It’s a habit to just grab a couple of mints and go about my day, but I have to think it through and write it down when and how many mints I eat. Lying to yourself while counting calories doesn’t help you, it’s a hindrance and it defeats the purpose of counting calories.

I’m in the middle of changing the lifestyle that I’ve had for years. I’ve been eating so much for so long. I never cared about how much I ate, I cared about what was on my plate in front of me and how much more was in the kitchen, or what’s the most convenient food I can get in this moment for instant gratification.

Food has always been a highlight of my day since I was little I remember asking my parents “what’s for lunch?” or “what’s for dinner?” because I would psych myself up for whatever meal we’re having. Food shouldn’t be the highlight of someone’s day. There’s so much more in this world to be excited and happy for, but for some weird reason, I choose food.

I have a strange obsession with it. I don’t eat a lot. I munch and I think about the kind of food I want to eat for whatever meal and I’m usually down to go on midnight McDonald’s runs with friends. But my obsession stops now (well, twelve days ago). I still think about food, that’s another beast I have yet to tame, but I think about it in a more controlled way. I know my limitations on what I can actually eat and the sacrifices I’ll have to make if I want something immediately. I’m proud of myself because of that. I think, “I can eat this candy now or I can have more chicken later during dinner,” and things like that.

Since I’ve started counting I haven’t eaten above my calorie outtake. I always burn more calories than I consume. There are some days that are better than others, but I always stay where I need to be.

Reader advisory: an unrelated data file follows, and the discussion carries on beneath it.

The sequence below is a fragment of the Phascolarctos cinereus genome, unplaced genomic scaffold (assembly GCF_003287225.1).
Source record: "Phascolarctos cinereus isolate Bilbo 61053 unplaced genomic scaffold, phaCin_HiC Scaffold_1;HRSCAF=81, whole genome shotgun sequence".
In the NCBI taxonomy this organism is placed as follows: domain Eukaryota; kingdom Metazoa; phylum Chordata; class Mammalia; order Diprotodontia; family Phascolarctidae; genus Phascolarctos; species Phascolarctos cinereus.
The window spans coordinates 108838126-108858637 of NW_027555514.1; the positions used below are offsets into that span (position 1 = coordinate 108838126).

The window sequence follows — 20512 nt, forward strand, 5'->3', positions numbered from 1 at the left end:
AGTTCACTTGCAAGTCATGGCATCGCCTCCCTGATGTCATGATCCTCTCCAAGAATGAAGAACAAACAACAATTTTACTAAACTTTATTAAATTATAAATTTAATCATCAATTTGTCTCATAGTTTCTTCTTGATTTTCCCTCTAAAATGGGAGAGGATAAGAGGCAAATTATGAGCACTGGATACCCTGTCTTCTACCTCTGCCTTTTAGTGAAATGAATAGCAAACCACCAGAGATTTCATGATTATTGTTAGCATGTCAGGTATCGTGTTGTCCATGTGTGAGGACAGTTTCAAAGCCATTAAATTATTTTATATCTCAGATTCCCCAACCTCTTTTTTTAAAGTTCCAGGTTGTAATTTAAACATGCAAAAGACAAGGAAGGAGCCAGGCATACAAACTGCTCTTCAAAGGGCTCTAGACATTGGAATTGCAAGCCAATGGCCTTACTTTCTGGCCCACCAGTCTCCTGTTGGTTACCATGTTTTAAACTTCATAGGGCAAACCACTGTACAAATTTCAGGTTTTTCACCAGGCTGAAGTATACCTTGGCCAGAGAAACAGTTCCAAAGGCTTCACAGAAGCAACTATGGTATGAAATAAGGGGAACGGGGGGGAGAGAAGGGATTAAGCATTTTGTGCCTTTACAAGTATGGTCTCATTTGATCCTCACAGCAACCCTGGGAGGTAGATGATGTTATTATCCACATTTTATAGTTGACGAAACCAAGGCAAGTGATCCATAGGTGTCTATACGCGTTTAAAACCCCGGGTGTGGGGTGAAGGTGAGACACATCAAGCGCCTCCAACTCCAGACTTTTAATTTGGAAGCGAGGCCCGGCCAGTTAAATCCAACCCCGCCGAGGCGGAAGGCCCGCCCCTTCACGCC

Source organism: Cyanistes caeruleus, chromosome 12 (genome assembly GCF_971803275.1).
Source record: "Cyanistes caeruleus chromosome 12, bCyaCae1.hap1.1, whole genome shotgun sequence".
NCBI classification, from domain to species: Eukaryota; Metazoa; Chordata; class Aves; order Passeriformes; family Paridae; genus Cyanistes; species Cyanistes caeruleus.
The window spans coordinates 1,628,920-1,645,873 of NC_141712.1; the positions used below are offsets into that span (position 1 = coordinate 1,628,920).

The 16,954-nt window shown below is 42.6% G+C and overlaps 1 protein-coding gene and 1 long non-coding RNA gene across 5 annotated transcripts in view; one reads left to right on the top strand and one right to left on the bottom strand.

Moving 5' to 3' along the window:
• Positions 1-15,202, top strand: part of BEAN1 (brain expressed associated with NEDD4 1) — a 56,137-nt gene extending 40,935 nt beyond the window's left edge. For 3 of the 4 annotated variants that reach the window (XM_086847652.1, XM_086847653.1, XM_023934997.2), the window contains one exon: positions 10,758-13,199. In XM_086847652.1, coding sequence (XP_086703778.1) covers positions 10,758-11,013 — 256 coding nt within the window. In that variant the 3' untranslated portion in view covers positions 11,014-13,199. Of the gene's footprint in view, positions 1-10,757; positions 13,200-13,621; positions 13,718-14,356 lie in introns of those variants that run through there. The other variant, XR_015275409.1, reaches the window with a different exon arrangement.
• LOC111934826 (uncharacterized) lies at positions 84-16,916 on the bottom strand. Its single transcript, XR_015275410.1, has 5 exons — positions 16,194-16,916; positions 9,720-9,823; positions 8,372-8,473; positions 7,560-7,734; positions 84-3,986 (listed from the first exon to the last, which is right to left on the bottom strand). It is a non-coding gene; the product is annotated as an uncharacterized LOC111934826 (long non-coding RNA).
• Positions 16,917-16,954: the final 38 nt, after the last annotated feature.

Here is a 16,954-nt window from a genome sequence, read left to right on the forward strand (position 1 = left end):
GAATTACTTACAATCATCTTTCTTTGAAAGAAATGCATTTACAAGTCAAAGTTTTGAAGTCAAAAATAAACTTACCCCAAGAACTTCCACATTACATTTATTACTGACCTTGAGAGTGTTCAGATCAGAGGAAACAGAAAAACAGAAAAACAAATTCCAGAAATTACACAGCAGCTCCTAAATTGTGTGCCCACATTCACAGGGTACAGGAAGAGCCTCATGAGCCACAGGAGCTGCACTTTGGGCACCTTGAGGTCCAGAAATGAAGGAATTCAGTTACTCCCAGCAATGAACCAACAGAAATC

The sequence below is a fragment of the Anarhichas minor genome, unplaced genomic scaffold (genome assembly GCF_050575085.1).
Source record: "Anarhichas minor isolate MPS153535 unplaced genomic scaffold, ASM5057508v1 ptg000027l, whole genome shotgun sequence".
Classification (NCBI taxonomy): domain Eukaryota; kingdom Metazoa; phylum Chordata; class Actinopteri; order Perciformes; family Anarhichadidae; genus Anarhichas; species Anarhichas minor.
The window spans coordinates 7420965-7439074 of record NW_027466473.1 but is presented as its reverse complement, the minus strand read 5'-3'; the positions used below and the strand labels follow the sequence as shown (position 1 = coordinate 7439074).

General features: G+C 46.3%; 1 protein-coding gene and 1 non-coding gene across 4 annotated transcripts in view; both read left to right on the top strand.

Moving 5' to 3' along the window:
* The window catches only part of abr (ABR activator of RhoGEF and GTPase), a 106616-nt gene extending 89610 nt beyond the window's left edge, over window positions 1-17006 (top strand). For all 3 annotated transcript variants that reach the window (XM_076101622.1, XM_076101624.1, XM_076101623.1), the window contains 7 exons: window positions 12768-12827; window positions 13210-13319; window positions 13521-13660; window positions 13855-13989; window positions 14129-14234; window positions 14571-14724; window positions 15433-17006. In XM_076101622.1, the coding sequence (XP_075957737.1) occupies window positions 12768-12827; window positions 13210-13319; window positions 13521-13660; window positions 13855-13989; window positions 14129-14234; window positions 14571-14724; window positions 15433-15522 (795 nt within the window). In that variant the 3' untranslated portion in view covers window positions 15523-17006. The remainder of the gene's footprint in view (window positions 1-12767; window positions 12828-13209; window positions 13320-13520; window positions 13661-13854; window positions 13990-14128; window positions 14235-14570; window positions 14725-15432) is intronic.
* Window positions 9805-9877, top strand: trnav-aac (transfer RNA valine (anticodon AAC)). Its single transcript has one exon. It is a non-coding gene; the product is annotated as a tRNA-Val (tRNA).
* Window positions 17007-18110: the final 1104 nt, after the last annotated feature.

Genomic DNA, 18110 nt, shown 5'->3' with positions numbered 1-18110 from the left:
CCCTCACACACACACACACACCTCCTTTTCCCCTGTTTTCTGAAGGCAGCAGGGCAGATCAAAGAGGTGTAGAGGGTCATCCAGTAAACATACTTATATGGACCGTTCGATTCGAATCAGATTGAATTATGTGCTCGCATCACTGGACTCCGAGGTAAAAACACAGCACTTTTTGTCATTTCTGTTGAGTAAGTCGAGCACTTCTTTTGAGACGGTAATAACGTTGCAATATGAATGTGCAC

It’s kind of a game to me now. I may not be eating the healthiest things but I’m eating less of it and I’m getting full on what I eat. It makes me hopeful and proud of what I can do and how it’s actually changing my body.

It’s sad though because I feel a relapse is bound to happen. I tell myself that it’s normal to have a day where you eat at your calorie outtake or above it. It’s not exactly healthy to have a 1,000+ calorie deficit every day (which is about what I have been doing). I’m not complaining because that’s the reason I’ve lost four pounds in twelve days.

To be honest, I’m already starting counting my chickens before they hatch. I’ve calculated how much time it would take me to lose my goal number and I’m excited because it’s a doable goal (when it goes by ‘losing a controlled number each week’ rather than ‘losing a lot of weight as quickly as possible’ it seems fairly easy) and it can be done before I turn 25 (I should hit my close to my target goal before I turn 23, but I’ll stick with 25 to keep my mind from getting stressed out). That’s another reason why counting calories have worked for me. I have proof that it’s helping.

Plateauing is a huge barrier for weight loss, I understand that. I’ve also thought about adding exercise into calorie counting. Right now I’m not planning specific exercise routines or anything like that. I’m working on getting this part of my new lifestyle down and learning to eat less rather than adding more stuff to my plate (so to speak) and dropping everything I’ve worked on so far.

It won’t be easy. It’s going to be a tough journey but this is the most hope I’ve had for living a better life than I have ever had before. I’m excited for my future.